Stationed near Manila, he and others were moved to Southern Luzon, where Japanese invasion forces were expected, and did happen.

"We did fine for a while, then they started landing tanks and we had no artillery to fight them," Cooksley said.

On Christmas Day he had his last good meal, eating it in the Manila's University of Santo Tomas, a place which became a prison camp for civilians.

The next day the American and Filipino soldiers and other military were on the move, first to northern Luzon, the island which contains Manila, only to be force back to a final stand on the Bataan Peninsula.

Food was scarce.

"We ate anything we could get our hands on, including snakes," Cooksley said.

After three months of fighting on the peninsula, Army Maj. Gen. Edward P. King surrendered himself and the America and Filipino forces.

But, still Corregidor Island off the peninsula held out a little longer.

Cooksley and others would be moved around to various places on work details, building roads and bridges for the Japanese where the guards took out their anger on the prisons.

One time he worked in rock quarry "in my bare feet," he said.

Eventually in 1944, he and thousands of other prisoners were taken to Manila and placed on 15 Japanese ships.

It was not a pleasant cruise, because American submarines sank a dozen of the unmarked ships and only three, including his, made it to Hong Kong where the trio of surviving ships was sunk by American Army Air Force bombers.

Eventually the ships were found and the prisoners moved to mainland Japan where Cooksley was placed in a camp which worked a copper mine.

One night, he said, "I got caught sneaking out of the camp."

Most of the guards at the cooper mine camp had been wounded in China and were a little better in their treatment, although they could be harsh, he said.

When the war ended, a message to the prisoners was sent telling them to basically hijack a train and head for Tokyo, and with the tables turned there were no problems from the Japanese.

His pre-war weight of 170 pounds was down to 80.

Eventually returned to the United States and going through the processing, Cooksley said he got some of his back pay — he was owed a total of $4,000 for the nearly four years he wasn't paid.

Buying a uniform he joined others and for five days he was AWOL.

Remaining in the Army, and by then married to his wife Ruth, he eventually went to Fort Riley, Kansas, commissioned and was ordered to the Aberdeen Proving Ground in Maryland for training to become an ordnance officer, staying at the Army post as an instructor.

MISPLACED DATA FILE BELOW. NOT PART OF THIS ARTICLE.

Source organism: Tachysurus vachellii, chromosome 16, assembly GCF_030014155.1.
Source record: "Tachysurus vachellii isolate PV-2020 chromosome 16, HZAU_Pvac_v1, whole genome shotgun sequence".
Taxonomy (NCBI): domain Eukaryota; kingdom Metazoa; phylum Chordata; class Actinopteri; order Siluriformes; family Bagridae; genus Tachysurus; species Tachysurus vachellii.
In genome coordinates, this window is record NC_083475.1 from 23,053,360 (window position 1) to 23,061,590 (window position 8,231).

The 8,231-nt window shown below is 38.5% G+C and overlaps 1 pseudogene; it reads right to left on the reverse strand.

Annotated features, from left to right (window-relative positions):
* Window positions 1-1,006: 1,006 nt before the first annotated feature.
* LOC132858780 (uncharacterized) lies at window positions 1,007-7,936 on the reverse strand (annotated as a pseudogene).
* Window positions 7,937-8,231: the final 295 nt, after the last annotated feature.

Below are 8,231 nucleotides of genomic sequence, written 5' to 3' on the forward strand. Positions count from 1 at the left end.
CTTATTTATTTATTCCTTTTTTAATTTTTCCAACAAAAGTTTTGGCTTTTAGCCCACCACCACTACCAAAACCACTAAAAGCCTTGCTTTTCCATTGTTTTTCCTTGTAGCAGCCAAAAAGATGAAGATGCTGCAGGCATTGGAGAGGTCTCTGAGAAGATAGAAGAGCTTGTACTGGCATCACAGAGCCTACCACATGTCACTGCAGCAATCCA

In June 1950 he was given three days to report to Korea — where another war had broken out and remained in that theater until May 1952.

An assignment followed to Germany where his unit was responsible for ensuring the Fulda Gap was protected from a Soviet armored attack, which never came.

His last assignment was at White Sands Missile Range in New Mexico, where the commanding general ordered him to go to the Pentagon and obtain $500,000 in order to build a new officers club, which Cooksley accomplished.

On Aug. 31, 1960, he retired and immediately was offered a job by the Boy Scouts of America to build scout camps in California.

Later he was asked to run the Cochise County Boy Scout Council and build a camp in the Chiricahua Mountains.

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Cooksley still is active in rifle classes and is a Golden Eagle in the National Rifle Association.

Now he volunteers two day a week at the Bisbee Restoration Museum, working for Ruth, as well as playing poker.

Although he has never been to the annual Bataan Death March at the White Sands Missile Range — although he has run in a couple of mini-events honoring the march on Fort Huachuca —Cooksley said he would like to go to White Sands to watch the event.

"I'll do it soon, I still got time," he said.

Information from: Sierra Vista Herald,